Google last night disclosed in a blog post that the quick updates makes it easier for users to block access to their pages and eases the path to finding two privacy features.
[ InfoWorld's Robert X. Cringely is less than impressed: "Sorry, Google: I'm just not buzzed about Buzz." | Keep up on the day's tech news headlines with InfoWorld's Today's Headlines: First Look newsletter. ]
"We've had plenty of feature requests, and some direct feedback," wrote Todd Jackson , a product manager for Gmail and Google Buzz, in the blog post. "In particular there's been concern from some people who thought their contacts were being made public without their knowledge (in particular the lists of people they follow, and the people following them). In addition, others felt they had too little control over who could follow them and were upset that they lacked the ability to block people who didn't yet have public profiles from following them."
Google earlier this week threw its hat into the social networking ring when it announced new Gmail features designed to make the e-mail service more of a social networking hub. Google Buzz is the company's attempt to make the flood of social posts , pictures and video easier to weed through, and to make it easier to find important information.
Users had started expressing concerns about the complexity of the privacy setting almost immediately after Tuesday's launch of Buzz. Some users also took Google to task for allowing Buzz users to view the targets of their e-mail messages.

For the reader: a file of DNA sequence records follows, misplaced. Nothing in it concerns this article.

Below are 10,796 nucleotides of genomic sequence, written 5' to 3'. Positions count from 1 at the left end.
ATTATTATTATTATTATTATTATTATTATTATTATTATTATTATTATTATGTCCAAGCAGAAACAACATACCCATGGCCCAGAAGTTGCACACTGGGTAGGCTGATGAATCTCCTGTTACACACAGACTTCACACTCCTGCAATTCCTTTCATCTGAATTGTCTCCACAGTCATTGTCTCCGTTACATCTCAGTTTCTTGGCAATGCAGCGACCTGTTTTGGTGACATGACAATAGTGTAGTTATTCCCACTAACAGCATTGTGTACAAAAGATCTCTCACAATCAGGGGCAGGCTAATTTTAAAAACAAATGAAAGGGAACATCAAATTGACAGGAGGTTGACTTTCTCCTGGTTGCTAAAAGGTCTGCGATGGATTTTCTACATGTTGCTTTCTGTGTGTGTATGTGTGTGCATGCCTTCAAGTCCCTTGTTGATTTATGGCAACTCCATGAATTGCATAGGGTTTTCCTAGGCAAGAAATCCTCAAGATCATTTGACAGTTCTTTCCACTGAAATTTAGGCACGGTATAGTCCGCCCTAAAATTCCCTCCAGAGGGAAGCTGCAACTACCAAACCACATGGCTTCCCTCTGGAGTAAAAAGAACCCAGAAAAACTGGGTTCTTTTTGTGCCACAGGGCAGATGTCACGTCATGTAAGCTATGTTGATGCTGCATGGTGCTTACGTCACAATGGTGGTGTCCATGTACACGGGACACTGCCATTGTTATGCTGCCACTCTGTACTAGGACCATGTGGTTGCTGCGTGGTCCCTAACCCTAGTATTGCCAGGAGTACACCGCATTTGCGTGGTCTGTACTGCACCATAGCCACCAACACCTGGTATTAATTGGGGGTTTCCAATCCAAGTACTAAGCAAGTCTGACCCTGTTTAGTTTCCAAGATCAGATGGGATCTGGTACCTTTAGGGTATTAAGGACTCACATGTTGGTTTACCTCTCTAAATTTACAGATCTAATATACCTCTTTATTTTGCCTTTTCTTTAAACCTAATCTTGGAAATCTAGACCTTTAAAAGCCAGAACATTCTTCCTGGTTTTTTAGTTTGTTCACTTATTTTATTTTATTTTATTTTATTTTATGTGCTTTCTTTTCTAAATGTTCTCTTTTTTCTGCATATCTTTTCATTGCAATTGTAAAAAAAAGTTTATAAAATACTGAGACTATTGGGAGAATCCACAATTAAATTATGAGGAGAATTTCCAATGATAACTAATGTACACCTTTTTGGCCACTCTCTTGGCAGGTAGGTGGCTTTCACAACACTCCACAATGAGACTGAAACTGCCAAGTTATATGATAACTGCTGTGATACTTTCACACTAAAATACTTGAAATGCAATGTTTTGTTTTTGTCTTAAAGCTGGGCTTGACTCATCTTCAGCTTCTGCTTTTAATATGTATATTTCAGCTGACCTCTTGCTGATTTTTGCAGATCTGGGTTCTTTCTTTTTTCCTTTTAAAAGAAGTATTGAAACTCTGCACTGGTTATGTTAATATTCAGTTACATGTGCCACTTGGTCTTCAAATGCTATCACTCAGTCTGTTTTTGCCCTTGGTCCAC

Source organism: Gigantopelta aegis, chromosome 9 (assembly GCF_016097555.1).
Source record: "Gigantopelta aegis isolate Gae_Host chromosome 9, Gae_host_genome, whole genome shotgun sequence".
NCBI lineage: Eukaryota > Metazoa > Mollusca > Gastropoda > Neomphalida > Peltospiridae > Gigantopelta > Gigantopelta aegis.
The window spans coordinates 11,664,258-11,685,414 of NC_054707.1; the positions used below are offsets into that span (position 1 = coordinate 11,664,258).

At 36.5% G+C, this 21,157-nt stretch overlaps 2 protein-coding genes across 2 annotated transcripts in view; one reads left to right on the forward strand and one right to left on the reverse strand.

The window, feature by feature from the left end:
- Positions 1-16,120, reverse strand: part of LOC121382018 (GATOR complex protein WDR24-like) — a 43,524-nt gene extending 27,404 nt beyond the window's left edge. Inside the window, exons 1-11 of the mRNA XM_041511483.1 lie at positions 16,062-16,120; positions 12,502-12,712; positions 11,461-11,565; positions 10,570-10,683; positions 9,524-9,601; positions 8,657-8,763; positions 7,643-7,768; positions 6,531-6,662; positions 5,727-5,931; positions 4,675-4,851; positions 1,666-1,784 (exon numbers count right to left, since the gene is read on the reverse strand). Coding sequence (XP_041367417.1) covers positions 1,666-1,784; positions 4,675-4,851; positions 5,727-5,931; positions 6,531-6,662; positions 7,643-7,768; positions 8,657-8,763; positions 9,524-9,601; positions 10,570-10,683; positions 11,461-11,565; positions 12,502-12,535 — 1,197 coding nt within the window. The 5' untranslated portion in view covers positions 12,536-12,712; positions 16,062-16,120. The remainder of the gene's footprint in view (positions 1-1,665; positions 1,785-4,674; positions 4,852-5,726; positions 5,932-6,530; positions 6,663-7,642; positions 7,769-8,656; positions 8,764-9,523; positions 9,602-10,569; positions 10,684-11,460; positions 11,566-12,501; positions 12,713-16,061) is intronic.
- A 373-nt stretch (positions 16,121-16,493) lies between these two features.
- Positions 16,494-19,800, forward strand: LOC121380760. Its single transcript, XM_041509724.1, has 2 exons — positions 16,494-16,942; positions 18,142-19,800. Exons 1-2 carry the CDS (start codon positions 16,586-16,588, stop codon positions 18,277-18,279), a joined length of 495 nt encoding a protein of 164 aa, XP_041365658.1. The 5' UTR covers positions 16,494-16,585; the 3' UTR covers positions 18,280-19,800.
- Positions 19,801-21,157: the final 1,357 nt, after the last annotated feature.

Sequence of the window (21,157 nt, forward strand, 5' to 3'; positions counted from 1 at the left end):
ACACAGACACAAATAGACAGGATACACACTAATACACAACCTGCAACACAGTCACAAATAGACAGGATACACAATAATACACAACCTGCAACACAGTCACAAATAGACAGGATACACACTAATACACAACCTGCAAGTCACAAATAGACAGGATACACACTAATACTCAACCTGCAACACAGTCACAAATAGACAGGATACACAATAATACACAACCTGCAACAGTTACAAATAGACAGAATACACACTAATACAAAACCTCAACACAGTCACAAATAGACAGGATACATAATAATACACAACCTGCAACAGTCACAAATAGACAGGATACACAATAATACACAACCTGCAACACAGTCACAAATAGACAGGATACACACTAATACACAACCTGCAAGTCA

Jackson said Google moved to tweak Buzz quickly to answer such concerns.
In his blog post, Jackson showed how Google changed the tools so that users can opt out of publicly sharing the lists of people they follow, as well as people who are following them. "We are making this option more prominent in the set up process, to ensure everyone who wanted to hide these lists can do so easily," Jackson wrote.
Google also added more "Block" links to the lists of a user's followers. "Previously, you were only able to block people from following you after they had created a public profile," said Jackson. "Now, you can block anyone, regardless of whether or not they've already created profiles for themselves."
The company also made a tweak to the service that's designed to enable users to see who is on their public list of followers.
"We designed Buzz to make it easy to connect with others and have conversations about things that interest you, and it's great to see millions of you doing this already," wrote Jackson. "It's still early, and we have a long list of improvements on the way. We look forward to hearing more suggestions and will continue to improve the Buzz experience with user transparency and control top of mind."
Sharon Gaudin covers the Internet and Web 2.0, emerging technologies, and desktop and laptop chips for Computerworld . Follow Sharon on Twitter at @sgaudin , send e-mail to firstname.lastname@example.org or subscribe to Sharon's RSS feed .
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